I wonder what we Christians are known for in the world outside our churches. Are we known as critics, consumers, copiers, condemners of culture? I'm afraid so. Why aren't we known as cultivators—people who tend and nourish what is best in human culture, who do the hard and painstaking work to preserve the best of what people before us have done? Why aren't we known as creators—people who dare to think and do something that has never been thought or done before, something that makes the world more welcoming and thrilling and beautiful?
Our best response to the world is to make something of it.
The simple truth is that in the mainstream of culture, cultivation and creativity are the postures that confer legitimacy for the other gestures. People who consider themselves stewards of culture, guardians of what is best in a neighborhood, an institution, or a field of cultural practice gain the respect of their peers. Even more so, those who go beyond being mere custodians to creating new cultural goods are the ones who have the world's attention. Indeed, those who have cultivated and created are precisely the ones who have the legitimacy to condemn—whose denunciations, rare and carefully chosen, carry outsize weight. Cultivators and creators are the ones who are invited to critique and whose critiques are often the most telling and fruitful.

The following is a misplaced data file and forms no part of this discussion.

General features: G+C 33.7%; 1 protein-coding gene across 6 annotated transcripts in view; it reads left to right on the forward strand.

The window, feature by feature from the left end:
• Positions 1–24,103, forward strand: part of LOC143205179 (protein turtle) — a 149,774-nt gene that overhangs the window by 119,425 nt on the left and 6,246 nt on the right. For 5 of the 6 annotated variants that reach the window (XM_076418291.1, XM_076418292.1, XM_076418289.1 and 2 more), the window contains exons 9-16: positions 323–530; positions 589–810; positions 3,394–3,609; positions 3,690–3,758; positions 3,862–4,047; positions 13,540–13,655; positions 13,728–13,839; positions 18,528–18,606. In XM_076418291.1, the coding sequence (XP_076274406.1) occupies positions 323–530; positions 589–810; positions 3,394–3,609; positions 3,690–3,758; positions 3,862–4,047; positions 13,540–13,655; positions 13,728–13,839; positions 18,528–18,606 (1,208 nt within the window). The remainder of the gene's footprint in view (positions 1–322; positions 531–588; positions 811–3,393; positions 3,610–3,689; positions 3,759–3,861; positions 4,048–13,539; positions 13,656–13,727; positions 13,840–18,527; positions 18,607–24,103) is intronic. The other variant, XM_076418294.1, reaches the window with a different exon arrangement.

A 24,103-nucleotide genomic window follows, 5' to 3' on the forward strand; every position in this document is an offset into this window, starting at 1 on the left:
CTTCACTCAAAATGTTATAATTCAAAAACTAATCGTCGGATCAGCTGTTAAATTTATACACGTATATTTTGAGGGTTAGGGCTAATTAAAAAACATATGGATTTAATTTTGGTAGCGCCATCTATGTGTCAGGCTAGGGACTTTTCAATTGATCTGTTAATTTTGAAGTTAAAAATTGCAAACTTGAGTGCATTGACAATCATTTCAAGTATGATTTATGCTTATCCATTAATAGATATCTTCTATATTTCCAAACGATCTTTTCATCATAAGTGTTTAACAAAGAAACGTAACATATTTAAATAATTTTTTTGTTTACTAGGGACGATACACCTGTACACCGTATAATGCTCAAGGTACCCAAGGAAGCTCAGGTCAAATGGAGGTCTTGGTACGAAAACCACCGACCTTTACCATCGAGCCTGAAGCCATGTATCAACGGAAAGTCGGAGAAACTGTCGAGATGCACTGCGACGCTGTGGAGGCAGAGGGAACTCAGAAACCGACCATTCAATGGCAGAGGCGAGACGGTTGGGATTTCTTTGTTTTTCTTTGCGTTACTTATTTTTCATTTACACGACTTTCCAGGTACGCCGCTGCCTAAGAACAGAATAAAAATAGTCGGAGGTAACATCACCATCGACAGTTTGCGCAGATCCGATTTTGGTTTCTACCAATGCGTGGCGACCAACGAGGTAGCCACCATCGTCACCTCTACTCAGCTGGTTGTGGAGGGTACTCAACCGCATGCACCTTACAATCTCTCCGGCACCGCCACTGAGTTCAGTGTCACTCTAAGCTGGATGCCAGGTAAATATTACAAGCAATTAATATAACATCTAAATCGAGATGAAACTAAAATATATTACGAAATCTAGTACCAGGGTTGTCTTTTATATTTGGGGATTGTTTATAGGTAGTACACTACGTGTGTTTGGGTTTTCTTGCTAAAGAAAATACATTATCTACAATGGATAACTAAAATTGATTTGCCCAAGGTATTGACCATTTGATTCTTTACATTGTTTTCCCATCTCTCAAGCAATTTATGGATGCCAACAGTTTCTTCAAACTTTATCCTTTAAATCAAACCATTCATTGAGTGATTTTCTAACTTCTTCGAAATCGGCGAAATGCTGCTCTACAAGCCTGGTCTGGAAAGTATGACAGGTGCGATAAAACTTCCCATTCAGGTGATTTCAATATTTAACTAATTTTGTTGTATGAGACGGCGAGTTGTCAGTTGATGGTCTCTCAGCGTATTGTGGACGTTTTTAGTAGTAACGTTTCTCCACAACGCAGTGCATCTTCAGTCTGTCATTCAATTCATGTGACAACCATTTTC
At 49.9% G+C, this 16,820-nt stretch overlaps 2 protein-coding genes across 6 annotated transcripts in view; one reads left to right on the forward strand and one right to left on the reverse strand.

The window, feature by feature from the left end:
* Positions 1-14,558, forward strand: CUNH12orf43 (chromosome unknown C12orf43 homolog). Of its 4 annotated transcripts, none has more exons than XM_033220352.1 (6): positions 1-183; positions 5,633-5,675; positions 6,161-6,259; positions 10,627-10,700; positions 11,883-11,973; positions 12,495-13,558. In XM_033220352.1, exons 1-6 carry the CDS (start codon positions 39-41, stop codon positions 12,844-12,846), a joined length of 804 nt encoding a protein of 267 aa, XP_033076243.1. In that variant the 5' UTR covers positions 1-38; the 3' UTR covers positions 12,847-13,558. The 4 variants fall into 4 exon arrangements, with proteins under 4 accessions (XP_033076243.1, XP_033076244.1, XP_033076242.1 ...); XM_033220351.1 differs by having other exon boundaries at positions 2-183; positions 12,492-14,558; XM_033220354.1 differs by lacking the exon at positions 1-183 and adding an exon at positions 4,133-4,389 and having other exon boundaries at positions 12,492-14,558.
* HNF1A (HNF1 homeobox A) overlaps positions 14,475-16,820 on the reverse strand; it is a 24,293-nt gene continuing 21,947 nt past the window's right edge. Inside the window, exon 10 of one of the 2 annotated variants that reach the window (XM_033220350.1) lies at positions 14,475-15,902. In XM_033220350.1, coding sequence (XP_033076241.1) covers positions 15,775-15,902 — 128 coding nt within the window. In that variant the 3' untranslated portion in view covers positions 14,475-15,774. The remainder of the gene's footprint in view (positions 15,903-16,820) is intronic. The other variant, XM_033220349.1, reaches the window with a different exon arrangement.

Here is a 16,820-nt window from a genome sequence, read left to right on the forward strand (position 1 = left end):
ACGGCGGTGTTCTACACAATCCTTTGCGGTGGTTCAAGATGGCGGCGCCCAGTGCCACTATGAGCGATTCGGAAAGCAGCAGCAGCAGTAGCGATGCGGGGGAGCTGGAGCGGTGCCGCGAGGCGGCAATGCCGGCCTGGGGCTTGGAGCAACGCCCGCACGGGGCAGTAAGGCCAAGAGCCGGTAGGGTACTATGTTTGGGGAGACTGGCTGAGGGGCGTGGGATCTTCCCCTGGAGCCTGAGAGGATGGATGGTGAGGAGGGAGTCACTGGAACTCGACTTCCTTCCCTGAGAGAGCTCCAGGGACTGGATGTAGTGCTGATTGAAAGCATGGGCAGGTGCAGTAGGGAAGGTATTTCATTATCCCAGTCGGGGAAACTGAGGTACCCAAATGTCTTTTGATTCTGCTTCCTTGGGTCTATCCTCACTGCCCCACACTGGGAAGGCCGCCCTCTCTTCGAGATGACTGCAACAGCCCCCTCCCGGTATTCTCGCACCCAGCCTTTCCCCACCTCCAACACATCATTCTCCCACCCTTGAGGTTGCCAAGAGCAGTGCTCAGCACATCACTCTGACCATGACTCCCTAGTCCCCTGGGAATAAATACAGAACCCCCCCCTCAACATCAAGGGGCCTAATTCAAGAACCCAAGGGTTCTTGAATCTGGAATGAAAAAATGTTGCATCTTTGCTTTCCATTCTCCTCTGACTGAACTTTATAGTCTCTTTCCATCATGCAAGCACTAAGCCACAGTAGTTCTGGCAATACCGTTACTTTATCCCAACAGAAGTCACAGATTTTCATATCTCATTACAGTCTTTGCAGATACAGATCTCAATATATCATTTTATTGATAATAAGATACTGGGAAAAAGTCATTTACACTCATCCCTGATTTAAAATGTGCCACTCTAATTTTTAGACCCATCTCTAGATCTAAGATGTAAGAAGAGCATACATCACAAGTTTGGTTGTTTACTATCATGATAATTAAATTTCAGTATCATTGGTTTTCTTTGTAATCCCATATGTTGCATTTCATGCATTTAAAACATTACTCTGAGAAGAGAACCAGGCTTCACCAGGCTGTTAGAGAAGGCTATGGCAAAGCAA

[LINK: Creating Culture ]